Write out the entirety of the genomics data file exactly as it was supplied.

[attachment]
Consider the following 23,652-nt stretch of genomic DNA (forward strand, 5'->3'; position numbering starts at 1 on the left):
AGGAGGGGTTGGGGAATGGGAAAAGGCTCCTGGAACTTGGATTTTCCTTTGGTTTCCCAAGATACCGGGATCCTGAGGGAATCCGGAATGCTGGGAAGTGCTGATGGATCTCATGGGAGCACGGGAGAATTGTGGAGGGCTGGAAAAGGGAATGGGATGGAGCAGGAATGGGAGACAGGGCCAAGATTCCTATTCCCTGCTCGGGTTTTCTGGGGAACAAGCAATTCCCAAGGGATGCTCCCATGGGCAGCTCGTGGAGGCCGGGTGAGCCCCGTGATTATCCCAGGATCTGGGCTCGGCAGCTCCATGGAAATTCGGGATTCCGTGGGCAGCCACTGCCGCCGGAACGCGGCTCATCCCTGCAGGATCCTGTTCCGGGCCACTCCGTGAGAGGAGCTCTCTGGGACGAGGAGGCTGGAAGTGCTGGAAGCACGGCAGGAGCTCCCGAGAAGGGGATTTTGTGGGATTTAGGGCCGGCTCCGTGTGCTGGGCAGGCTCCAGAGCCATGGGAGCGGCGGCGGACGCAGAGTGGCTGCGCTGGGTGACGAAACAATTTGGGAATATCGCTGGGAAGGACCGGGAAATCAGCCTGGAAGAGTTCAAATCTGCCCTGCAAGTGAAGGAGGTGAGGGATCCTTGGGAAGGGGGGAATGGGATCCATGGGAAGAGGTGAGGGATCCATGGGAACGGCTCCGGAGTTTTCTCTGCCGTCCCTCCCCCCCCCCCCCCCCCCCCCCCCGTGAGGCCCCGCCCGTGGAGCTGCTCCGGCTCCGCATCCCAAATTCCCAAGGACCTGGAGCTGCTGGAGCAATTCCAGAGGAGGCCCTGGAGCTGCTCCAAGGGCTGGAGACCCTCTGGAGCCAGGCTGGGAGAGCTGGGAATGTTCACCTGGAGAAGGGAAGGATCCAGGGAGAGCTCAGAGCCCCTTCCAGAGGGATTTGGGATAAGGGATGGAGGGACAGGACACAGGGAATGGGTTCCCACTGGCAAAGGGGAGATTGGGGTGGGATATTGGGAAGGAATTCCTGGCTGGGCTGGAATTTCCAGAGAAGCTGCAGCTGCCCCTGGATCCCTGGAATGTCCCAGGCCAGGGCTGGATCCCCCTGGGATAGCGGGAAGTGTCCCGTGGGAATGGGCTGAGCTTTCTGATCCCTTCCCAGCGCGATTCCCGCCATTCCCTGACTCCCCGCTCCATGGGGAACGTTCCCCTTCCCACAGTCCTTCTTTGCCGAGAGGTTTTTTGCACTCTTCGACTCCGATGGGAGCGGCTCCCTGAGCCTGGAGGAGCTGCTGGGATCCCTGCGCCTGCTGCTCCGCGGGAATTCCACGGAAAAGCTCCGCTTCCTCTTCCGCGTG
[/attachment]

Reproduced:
Consider the following 23,652-nt stretch of genomic DNA (forward strand, 5'->3'; position numbering starts at 1 on the left):
AGGAGGGGTTGGGGAATGGGAAAAGGCTCCTGGAACTTGGATTTTCCTTTGGTTTCCCAAGATACCGGGATCCTGAGGGAATCCGGAATGCTGGGAAGTGCTGATGGATCTCATGGGAGCACGGGAGAATTGTGGAGGGCTGGAAAAGGGAATGGGATGGAGCAGGAATGGGAGACAGGGCCAAGATTCCTATTCCCTGCTCGGGTTTTCTGGGGAACAAGCAATTCCCAAGGGATGCTCCCATGGGCAGCTCGTGGAGGCCGGGTGAGCCCCGTGATTATCCCAGGATCTGGGCTCGGCAGCTCCATGGAAATTCGGGATTCCGTGGGCAGCCACTGCCGCCGGAACGCGGCTCATCCCTGCAGGATCCTGTTCCGGGCCACTCCGTGAGAGGAGCTCTCTGGGACGAGGAGGCTGGAAGTGCTGGAAGCACGGCAGGAGCTCCCGAGAAGGGGATTTTGTGGGATTTAGGGCCGGCTCCGTGTGCTGGGCAGGCTCCAGAGCCATGGGAGCGGCGGCGGACGCAGAGTGGCTGCGCTGGGTGACGAAACAATTTGGGAATATCGCTGGGAAGGACCGGGAAATCAGCCTGGAAGAGTTCAAATCTGCCCTGCAAGTGAAGGAGGTGAGGGATCCTTGGGAAGGGGGGAATGGGATCCATGGGAAGAGGTGAGGGATCCATGGGAACGGCTCCGGAGTTTTCTCTGCCGTCCCTCCCCCCCCCCCCCCCCCCCCCCCCGTGAGGCCCCGCCCGTGGAGCTGCTCCGGCTCCGCATCCCAAATTCCCAAGGACCTGGAGCTGCTGGAGCAATTCCAGAGGAGGCCCTGGAGCTGCTCCAAGGGCTGGAGACCCTCTGGAGCCAGGCTGGGAGAGCTGGGAATGTTCACCTGGAGAAGGGAAGGATCCAGGGAGAGCTCAGAGCCCCTTCCAGAGGGATTTGGGATAAGGGATGGAGGGACAGGACACAGGGAATGGGTTCCCACTGGCAAAGGGGAGATTGGGGTGGGATATTGGGAAGGAATTCCTGGCTGGGCTGGAATTTCCAGAGAAGCTGCAGCTGCCCCTGGATCCCTGGAATGTCCCAGGCCAGGGCTGGATCCCCCTGGGATAGCGGGAAGTGTCCCGTGGGAATGGGCTGAGCTTTCTGATCCCTTCCCAGCGCGATTCCCGCCATTCCCTGACTCCCCGCTCCATGGGGAACGTTCCCCTTCCCACAGTCCTTCTTTGCCGAGAGGTTTTTTGCACTCTTCGACTCCGATGGGAGCGGCTCCCTGAGCCTGGAGGAGCTGCTGGGATCCCTGCGCCTGCTGCTCCGCGGGAATTCCACGGAAAAGCTCCGCTTCCTCTTCCGCGTG